Leaping forward a quarter of a century, and Anne happens to be attending a social tea where she meets the Countess of Brockenhurst (Walter), sister to the Duchess who threw the legendary ball in Brussels and the late Lord Edmund's father. The bereaved mothers exchange a few kind words.

What Anne does not tell the Countess, however, is that the memorable romance their children shared resulted . . . in a baby boy. Twist!

Now before you get your knickers in a similar twist by declaring "spoiler!" bear in mind that this historic setup rolls out swiftly in the first episode. The real class battle occurs after that tea, when Anne returns to the Countess to reveal that they share a grandson, who was left to be raised by a country vicar. The Countess, in response, behaves most unbecomingly. Like a grand old "see you next Tuesday," if we're being frank. And we are!

Once the Countess cools down, she realizes that since she and her husband Peregrine, the Earl of Brockenhurst (Tom Wilkinson), have no heir – Lord Edmund was their only son – perhaps they should look in on their lost grandson. Lo and behold, the boy, Charles Pope (Jack Bardoe), has grown up to be a hot catch of a cotton merchant. The Countess is beguiled!

From this point on, quiet tension, buttoned-down anger, and parlor schemes rule the day. Charles is a lovely gentleman – adventurous, kind, humble and a self-made success. And he can't fathom why the Earl and Countess have suddenly taken a shine to him.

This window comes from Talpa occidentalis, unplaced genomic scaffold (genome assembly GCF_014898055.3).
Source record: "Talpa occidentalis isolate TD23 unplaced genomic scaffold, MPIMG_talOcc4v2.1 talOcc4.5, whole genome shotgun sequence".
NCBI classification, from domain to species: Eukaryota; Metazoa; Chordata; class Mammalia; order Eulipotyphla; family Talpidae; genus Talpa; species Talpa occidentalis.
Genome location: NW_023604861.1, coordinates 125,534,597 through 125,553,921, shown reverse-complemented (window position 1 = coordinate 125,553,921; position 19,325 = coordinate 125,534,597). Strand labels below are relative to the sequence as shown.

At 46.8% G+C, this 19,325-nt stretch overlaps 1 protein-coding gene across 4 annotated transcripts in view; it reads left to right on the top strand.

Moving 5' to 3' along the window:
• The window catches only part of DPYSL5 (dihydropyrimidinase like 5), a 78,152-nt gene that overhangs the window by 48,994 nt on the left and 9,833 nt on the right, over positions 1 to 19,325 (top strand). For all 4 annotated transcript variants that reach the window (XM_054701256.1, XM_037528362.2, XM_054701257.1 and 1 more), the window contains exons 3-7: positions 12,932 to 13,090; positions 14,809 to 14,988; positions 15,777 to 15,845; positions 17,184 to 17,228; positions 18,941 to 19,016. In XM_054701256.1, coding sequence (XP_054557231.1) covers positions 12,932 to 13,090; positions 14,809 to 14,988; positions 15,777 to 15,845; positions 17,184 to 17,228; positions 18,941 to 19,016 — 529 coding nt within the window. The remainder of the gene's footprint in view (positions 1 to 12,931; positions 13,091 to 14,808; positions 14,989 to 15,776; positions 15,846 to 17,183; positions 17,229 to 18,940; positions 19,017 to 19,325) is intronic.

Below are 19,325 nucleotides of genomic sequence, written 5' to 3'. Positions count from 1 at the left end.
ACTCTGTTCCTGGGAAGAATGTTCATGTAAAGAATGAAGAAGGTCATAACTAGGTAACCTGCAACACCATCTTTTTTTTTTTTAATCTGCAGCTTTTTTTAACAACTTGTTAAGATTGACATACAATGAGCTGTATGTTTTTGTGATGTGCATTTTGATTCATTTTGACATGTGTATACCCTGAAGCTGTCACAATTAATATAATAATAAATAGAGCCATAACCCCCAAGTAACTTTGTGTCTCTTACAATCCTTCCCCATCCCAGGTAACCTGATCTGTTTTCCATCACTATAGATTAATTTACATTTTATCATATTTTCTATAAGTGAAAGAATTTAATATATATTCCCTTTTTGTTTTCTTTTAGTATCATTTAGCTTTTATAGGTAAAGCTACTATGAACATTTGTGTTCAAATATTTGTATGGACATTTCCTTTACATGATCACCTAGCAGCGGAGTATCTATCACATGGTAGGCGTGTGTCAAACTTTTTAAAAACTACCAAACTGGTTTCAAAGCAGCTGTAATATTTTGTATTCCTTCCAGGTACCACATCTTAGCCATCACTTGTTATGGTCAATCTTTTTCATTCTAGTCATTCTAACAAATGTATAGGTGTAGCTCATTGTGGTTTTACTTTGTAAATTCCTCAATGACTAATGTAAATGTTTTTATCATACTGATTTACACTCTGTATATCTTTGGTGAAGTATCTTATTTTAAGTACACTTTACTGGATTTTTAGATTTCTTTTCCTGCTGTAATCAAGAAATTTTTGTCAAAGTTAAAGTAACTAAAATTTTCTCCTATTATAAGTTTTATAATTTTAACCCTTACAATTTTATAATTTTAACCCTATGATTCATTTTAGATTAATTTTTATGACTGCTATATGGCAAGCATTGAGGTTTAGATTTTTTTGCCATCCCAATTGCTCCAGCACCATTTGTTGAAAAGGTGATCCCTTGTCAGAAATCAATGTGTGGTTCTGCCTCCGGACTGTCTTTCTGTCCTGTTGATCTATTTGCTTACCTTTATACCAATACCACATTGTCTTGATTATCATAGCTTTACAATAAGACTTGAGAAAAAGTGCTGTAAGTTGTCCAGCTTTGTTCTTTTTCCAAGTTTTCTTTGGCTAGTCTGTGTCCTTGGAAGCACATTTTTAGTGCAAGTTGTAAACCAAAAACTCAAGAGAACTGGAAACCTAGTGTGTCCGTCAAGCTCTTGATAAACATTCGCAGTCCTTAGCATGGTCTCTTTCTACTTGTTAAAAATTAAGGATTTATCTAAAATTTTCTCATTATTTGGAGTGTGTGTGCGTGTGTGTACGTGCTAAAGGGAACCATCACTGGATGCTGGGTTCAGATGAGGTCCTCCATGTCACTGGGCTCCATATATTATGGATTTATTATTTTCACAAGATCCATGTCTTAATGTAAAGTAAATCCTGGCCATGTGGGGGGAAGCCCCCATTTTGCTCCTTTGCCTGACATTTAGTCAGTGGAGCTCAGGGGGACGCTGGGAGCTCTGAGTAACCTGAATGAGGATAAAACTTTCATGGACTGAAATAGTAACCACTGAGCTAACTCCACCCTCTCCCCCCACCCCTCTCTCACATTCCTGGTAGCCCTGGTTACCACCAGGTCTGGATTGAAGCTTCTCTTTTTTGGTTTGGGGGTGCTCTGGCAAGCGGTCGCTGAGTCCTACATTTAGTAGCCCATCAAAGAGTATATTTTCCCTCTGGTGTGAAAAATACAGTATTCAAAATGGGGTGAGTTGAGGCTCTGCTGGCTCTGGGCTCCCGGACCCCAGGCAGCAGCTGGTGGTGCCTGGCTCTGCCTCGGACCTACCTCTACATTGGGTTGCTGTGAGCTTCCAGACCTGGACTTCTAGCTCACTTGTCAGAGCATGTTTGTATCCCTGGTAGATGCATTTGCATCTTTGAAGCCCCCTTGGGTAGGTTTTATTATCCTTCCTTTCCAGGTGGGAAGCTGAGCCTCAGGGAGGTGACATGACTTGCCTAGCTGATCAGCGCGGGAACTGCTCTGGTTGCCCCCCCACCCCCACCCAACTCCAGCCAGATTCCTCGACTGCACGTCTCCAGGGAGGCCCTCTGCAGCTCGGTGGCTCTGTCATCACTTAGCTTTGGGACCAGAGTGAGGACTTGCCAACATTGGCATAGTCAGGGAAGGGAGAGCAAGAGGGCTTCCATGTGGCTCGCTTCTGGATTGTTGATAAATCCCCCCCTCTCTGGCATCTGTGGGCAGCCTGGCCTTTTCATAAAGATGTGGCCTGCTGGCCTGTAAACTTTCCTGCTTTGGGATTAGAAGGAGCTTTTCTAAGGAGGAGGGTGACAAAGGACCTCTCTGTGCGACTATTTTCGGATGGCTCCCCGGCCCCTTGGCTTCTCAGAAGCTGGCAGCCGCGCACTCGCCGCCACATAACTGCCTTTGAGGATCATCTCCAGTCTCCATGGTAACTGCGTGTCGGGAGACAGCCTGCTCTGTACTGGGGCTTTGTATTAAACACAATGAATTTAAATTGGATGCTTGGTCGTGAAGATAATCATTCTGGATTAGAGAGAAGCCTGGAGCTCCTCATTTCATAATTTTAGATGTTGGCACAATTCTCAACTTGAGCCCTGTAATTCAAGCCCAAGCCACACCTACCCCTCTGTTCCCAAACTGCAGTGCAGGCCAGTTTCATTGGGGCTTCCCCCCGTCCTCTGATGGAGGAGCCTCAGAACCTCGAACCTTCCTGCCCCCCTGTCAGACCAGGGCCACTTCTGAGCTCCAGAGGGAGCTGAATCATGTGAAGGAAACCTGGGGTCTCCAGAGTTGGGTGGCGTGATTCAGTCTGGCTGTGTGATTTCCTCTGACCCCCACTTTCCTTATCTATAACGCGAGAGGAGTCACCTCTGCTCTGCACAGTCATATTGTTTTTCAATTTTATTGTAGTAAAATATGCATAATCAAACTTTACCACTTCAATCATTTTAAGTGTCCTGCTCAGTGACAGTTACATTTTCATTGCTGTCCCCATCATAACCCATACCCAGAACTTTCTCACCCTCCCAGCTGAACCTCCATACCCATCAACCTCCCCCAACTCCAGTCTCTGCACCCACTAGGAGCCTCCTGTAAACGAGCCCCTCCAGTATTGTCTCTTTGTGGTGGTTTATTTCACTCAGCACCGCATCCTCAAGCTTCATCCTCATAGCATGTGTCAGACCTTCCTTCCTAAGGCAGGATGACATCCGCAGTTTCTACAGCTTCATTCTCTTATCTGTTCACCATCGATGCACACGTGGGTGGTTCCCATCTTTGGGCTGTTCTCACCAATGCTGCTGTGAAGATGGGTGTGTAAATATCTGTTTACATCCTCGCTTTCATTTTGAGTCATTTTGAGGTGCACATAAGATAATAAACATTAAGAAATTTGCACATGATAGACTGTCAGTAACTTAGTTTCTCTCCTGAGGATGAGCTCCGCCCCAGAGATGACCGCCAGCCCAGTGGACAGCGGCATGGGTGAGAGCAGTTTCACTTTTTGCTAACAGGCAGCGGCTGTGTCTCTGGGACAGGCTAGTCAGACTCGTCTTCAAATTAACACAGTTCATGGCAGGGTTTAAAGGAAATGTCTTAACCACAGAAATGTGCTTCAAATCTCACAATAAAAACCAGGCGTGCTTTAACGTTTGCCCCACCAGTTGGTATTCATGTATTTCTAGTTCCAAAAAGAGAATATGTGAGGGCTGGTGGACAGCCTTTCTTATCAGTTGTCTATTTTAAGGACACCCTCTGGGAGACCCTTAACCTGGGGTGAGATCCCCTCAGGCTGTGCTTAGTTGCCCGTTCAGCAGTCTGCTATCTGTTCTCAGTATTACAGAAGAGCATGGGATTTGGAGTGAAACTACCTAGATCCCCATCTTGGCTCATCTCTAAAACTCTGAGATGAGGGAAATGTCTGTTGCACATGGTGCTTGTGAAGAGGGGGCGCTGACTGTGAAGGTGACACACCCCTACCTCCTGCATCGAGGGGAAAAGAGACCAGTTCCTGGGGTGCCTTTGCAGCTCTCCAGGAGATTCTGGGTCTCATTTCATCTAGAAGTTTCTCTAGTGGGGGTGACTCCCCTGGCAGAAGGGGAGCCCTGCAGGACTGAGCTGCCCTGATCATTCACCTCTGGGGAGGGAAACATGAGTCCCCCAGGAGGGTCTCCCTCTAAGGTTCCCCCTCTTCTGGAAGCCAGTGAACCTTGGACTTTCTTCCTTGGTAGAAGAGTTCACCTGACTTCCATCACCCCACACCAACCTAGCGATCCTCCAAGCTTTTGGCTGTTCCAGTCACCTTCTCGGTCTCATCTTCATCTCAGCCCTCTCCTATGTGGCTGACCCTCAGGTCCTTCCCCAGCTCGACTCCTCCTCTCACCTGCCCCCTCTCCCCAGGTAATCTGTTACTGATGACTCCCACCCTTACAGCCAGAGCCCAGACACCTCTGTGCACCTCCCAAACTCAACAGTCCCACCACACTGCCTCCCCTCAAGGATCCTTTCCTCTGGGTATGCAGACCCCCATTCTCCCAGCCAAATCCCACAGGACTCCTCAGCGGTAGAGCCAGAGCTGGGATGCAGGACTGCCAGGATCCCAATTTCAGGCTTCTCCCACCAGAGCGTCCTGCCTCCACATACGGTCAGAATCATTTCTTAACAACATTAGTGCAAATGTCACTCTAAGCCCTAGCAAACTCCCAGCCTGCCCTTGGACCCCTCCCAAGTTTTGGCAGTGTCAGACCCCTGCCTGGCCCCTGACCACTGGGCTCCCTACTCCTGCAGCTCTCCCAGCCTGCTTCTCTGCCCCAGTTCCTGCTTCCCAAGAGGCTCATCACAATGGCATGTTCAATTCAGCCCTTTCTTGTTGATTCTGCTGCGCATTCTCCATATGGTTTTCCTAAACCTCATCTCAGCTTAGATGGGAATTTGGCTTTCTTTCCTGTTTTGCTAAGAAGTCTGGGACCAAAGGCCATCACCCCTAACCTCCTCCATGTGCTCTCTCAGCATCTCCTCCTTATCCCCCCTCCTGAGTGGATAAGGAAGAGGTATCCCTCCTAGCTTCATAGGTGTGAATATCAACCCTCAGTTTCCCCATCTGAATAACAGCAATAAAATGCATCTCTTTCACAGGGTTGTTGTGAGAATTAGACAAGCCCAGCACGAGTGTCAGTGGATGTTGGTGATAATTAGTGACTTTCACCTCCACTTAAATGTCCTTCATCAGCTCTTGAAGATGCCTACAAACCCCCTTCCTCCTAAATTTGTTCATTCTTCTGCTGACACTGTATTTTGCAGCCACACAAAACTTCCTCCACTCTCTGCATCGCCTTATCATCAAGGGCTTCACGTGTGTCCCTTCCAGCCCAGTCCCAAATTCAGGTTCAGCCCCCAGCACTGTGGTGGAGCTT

Neither can the high society drips surround them, including the Countess's entitled fop of a nephew John Bellasis (Adam James) who, along with his useless father, is biding his time to inherit the family fortune and cheat on his soon-to-be wife Lady Maria Grey (Ella Purnell).

The Trenchards, meanwhile, are stuck with a thankless and useless son Oliver (Richard Goulding) and his status-obsessed wife Susan (Alice Eve).  Both Anna and the Countess would much rather dote on their kind, brilliant grandson, except each couple's relationship to him is a secret and, more importantly, they hate each other.

There's also a "downstairs" element to "Belgravia," with servants acting as av c Greek chorus. None receive the sort of character development that might place them on par with the Grantham family's staff.

This being a Julian Fellowes joint, "Belgravia" pretty much telegraphs where it's headed from jump to landing. Fellowes may be channeling the grim of Victorian tragedy but enough of his signature flair and a few anachronistic touches make Belgravia's bleaker elements palatable. The villains behave badly, and a few learn their lesson and improve their souls in the bargain. War breaks out over tea, peace is brokered over multi-course dinners.  Everyone and everything glows beautifully in candlelight.

The result is a lushly brocaded and silky affair that has its good points despite the murk in its tone, and the clutch players in the ensemble – Grieg, Walter, Glenister and the happy couple around which this world whirls – make palatable the slower stretches in the story. "Belgravia" doesn't transport us into a dream as easily and skillfully its predecessor did. But the very least, it adopts a touch of luxury to the art of sitting, brooding, doing little, and waiting for misfortune to pass.   

"Belgravia" debuts on Sunday, April 12 at 9 p.m. on Epix.

By Melanie McFarland

Melanie McFarland is Salon's award-winning senior culture critic. Follow her on Twitter: @McTelevision